I was obsessed with Calvin and Hobbes and The Far Side as a kid. When those strips were shut down in 1995 I completely abandoned newspaper comics. Clearly, I should have been following Pearls Before Swine because I would have been very curious to know why panels in some of his recent comics looked a hell of a lot like something Bill Watterson would draw.
Well guess what.
Pearls Before Swine‘s Stephan Pastis has revealed that he secretly collaborated with Watterson on a series of strips. The reclusive genius behind Calvin and Hobbes had returned to the comics page.
Pastis tells the story behind the collaboration on his blog. It started when he sent Watterson this strip:
To his surprise, Watterson actually responded. And he proposed a collaboration based on Pastis’ tendency to make fun of his own art skills. Watterson thought it would be funny if he secretly drew panels in Pearls Before Swine for a few days. As you might expect, Pastis thought he was living a dream:
Let me tell you. Just getting an email from Bill Watterson is one of the most mind-blowing, surreal experiences I have ever had. Bill Watterson really exists? And he sends email? And he’s communicating with me?
But he was. And he had a great sense of humor about the strip I had done, and was very funny, and oh yeah….
…He had a comic strip idea he wanted to run by me.
Now if you had asked me the odds of Bill Watterson ever saying that line to me, I’d say it had about the same likelihood as Jimi Hendrix telling me he had a new guitar riff. And yes, I’m aware Hendrix is dead.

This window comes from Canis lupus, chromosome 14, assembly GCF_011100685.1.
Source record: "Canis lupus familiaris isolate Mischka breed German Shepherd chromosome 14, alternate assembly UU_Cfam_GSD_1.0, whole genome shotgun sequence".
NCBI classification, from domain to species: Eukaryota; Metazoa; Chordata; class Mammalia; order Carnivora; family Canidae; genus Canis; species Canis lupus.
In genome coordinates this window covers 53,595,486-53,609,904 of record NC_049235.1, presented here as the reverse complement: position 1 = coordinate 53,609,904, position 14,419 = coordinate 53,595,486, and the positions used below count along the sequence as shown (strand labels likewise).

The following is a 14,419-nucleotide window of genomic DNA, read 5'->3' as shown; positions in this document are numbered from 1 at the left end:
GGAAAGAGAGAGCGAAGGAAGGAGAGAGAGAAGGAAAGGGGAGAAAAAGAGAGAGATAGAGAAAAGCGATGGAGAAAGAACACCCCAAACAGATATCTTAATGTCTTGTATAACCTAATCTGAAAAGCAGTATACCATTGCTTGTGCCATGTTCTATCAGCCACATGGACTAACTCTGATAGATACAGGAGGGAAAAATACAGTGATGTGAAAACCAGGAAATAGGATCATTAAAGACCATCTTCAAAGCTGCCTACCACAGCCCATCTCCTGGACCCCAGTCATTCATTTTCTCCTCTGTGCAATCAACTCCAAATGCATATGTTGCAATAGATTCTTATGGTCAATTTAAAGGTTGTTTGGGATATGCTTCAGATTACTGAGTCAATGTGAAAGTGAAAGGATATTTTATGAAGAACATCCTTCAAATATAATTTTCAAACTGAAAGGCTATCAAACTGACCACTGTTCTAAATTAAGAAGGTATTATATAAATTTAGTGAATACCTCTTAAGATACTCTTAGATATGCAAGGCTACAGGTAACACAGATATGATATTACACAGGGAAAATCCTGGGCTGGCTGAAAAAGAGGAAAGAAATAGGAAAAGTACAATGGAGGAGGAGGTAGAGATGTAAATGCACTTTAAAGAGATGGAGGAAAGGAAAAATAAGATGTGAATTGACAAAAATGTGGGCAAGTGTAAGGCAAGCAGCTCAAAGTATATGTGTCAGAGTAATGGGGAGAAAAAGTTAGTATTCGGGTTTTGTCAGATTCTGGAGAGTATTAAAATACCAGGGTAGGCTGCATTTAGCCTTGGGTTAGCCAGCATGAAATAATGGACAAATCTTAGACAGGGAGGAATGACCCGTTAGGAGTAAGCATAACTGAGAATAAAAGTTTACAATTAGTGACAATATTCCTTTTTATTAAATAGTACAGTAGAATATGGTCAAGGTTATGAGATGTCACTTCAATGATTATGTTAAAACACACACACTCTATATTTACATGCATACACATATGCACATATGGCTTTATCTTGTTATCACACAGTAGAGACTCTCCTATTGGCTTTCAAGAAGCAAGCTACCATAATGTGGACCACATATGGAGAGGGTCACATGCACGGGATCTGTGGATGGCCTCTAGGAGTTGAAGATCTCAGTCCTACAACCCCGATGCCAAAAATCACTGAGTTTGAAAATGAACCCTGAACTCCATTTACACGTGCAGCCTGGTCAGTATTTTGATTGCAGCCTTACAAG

He went on to say:
At every point in the process, I feared I would say something wrong. And that Bill would disappear back into the ether. And that the whole thing would seem like a wisp of my imagination.
But it wasn’t that way.
Throughout the process, Bill was funny and flexible and easy to work with.
Like at one point when I wanted to change a line of dialogue he wrote, I prefaced it by saying, “I feel like a street urchin telling Michelangelo that David’s hands are too big.” But he liked the change. And that alone was probably the greatest compliment I’ve ever received.
In the strip at the top, Watterson’s hand is clearly present in the first and second panels with both the drawings and majority of the lettering. In the comic below, the same is true for the second panel.
The entire series can be viewed on GoComics starting here. Watterson worked on three strips in total. There is also an interview with Bill Watterson about his involvement in The Washington Post. He notes:
“I had expected to just mess around with his characters while they did their usual things,” Watterson tells me, “but Stephan kept setting up these situations that required more challenging drawings .?.?. so I had to work a lot harder than I had planned to! It was a lot of fun.”
Keep in mind that Bill Watterson is like the J.D. Salinger of comic strips, so this is a rare and wonderful moment. However, it seems that Watterson has taken steps to get back into the comics game a bit starting with his involvement in the Stripped documentary earlier this year. Could he be getting an itch to make a full blown comeback? I wouldn’t hold my breath for new Calvin and Hobbes, but I’ll be dammed if that wouldn’t be a dream come true.
Thanks to Jenn for the tip!